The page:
Based on this analysis, the toolkit provides a number of initial recommendations for SNAP’s members and partners for engaging with the media on statelessness that are both country specific and geared towards different types of media outlets, such as print or social media. Some of these recommendations include facilitating trainings for journalists and media organisations on key concepts such as the main causes and consequences of statelessness in Asia. Other recommendations include taking advantage of the increasing use of social media in Asia as a way of sharing information about statelessness both with media outlets and more broadly. Finally, providing relevant safeguards and protections are guaranteed, highlighting the personal stories of stateless persons was also identified as potential mechanism for engaging media outlets on statelessness.
The above findings and recommendations must be considered in light of some of the restrictions we faced in this project. For example, the class was limited to considering media reporting in Chinese (Mandarin) and English only, based on the languages known by class members. Another restriction was that we only had access to online media and therefore we were unable to analyse media reporting by outlets that don’t have an online presence and which may reflect the views of certain communities and interest groups.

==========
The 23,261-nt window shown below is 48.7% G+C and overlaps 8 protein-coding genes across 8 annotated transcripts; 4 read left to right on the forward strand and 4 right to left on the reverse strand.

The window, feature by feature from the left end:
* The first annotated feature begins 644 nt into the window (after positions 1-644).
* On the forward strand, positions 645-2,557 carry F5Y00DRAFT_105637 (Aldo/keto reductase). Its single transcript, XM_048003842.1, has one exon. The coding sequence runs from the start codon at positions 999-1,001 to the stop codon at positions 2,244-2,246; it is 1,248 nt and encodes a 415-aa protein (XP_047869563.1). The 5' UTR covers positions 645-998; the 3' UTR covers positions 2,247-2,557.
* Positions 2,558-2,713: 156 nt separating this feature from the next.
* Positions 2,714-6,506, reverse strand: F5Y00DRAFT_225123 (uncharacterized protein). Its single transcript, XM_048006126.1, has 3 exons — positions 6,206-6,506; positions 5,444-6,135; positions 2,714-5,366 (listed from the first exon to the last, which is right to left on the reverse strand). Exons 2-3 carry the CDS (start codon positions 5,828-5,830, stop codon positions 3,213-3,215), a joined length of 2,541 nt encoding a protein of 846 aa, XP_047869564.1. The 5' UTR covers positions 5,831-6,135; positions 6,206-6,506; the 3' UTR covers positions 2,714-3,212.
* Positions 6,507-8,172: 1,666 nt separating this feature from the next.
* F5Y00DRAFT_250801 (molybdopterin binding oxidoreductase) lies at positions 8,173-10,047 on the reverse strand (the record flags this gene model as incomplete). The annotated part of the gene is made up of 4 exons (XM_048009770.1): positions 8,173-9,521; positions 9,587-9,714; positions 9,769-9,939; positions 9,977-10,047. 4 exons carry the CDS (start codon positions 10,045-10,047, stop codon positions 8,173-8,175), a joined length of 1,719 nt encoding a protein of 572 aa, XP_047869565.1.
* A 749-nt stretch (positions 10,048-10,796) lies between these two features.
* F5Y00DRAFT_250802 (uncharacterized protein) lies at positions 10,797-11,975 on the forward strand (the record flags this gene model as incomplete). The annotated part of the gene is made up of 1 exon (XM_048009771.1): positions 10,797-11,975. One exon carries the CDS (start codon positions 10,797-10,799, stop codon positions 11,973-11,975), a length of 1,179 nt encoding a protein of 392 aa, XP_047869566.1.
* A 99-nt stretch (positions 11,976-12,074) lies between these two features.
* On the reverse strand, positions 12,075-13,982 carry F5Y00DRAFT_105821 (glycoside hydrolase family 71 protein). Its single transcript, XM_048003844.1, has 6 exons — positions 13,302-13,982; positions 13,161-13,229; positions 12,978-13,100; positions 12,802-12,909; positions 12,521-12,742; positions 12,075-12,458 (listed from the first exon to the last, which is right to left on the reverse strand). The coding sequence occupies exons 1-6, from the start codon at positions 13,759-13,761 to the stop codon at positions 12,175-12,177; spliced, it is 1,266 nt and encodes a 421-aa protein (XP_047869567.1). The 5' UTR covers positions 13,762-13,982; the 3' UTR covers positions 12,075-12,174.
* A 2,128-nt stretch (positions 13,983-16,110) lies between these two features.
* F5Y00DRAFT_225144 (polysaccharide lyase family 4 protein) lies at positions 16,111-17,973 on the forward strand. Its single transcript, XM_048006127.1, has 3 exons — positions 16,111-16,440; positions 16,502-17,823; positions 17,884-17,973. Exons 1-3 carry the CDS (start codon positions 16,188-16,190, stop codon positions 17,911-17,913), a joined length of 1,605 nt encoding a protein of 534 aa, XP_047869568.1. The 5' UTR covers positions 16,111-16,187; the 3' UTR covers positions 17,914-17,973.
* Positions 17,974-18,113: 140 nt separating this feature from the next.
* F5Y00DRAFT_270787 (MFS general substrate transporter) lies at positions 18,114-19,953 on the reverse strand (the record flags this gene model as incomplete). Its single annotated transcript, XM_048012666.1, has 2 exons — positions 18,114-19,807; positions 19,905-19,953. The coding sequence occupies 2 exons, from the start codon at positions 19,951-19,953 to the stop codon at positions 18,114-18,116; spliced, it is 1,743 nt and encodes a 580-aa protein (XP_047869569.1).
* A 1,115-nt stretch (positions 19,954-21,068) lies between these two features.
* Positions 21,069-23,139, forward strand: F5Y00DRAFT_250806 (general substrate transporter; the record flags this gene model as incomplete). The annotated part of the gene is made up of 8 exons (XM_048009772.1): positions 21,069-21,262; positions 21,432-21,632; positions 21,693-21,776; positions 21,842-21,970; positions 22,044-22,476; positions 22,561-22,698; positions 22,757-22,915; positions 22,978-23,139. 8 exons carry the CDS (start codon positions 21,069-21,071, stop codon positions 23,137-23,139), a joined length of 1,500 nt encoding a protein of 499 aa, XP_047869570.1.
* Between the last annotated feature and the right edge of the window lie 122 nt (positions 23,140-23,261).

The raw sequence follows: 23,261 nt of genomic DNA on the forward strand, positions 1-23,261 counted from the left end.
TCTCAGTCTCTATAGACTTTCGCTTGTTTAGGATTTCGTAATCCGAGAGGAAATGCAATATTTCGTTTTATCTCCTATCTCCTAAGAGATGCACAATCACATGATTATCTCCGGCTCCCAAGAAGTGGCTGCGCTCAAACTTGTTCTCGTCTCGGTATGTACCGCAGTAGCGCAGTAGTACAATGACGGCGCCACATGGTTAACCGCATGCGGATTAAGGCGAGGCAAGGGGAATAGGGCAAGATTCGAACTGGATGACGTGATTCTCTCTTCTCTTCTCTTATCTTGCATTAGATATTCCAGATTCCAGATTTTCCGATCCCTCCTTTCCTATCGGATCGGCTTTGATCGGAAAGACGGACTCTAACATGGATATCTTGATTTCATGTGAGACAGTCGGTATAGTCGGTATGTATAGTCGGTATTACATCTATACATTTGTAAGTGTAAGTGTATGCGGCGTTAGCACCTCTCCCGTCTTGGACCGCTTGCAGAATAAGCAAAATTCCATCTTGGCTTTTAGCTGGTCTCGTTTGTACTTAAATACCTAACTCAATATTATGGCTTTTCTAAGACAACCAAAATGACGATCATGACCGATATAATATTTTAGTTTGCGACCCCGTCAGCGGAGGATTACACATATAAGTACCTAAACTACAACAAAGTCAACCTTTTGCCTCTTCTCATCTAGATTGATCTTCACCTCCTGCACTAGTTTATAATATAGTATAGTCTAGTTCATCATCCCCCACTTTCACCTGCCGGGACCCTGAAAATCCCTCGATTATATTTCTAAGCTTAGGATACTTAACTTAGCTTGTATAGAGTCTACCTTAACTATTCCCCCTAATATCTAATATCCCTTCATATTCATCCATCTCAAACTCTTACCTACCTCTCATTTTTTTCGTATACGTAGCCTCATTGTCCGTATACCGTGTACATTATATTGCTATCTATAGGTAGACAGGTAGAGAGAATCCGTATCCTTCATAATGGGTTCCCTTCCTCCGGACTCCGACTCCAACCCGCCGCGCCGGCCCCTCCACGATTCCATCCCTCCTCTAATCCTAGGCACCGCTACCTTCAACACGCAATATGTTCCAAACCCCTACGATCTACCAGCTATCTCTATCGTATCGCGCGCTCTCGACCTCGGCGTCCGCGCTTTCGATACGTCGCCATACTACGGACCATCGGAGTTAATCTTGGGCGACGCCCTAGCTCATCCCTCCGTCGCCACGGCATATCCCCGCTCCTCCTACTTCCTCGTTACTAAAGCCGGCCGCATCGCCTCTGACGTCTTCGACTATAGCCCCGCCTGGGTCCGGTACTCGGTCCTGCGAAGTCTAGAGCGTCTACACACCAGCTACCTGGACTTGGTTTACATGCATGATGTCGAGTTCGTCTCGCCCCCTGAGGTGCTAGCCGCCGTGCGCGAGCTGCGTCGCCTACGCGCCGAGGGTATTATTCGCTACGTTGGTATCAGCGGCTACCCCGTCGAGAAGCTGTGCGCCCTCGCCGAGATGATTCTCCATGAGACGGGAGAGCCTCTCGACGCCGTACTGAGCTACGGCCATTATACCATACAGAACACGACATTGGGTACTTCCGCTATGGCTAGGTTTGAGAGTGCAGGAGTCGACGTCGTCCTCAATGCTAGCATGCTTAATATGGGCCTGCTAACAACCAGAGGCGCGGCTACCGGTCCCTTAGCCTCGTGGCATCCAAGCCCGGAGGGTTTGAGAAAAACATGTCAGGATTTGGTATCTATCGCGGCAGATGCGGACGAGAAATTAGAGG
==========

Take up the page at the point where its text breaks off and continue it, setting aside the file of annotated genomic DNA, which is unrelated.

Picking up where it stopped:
For many in the class, this was our first opportunity to test our capabilities as researchers after two and a half years’ worth of full time university study. Additionally, this was also the first opportunity for many of us to see our work have a meaningful impact. Undergraduate students in Social Research and Policy largely deal with policy design or research tasks that are heavily based in theory, and present solutions and recommendations based on controlled research that is often not implemented. Although controlled environments are great for learning the basics of policy and research design, the fact that our work had an impact beyond our grade point average was an incredibly powerful motivator. I have never worked so hard or with so much interest on a project, and I feel that knowing that the work would be used by SNAP was a big driver behind this.
In conclusion, as a student who participated in this project I would encourage others working for NGOs and academic institutions to develop similar partnerships that both strengthen the capacity of students and develop resources for NGOs.
The Statelessness Network Asia Pacific (SNAP), launched in November 2016, is a civil society network with the goal of promoting collaboration on addressing statelessness in Asia the Pacific. There are many examples across Asia and the Pacific where civil society actors, in collaboration with governmental actors and UN agencies, have successfully addressed statelessness for specific populations. However, up until SNAP’s launch, there had been limited collaboration and information sharing between civil society actors on lessons learned and strategies used to address statelessness. Therefore, SNAP aims to bridge this gap. Collaboration and exchange between civil society actors enhances individual actors’ impact and creates opportunities for collective action. The author would like to thank Dr Charlotte Smedley and Davina Wadley, SNAP’s Coordinator, for developing the course and supporting the class throughout the project.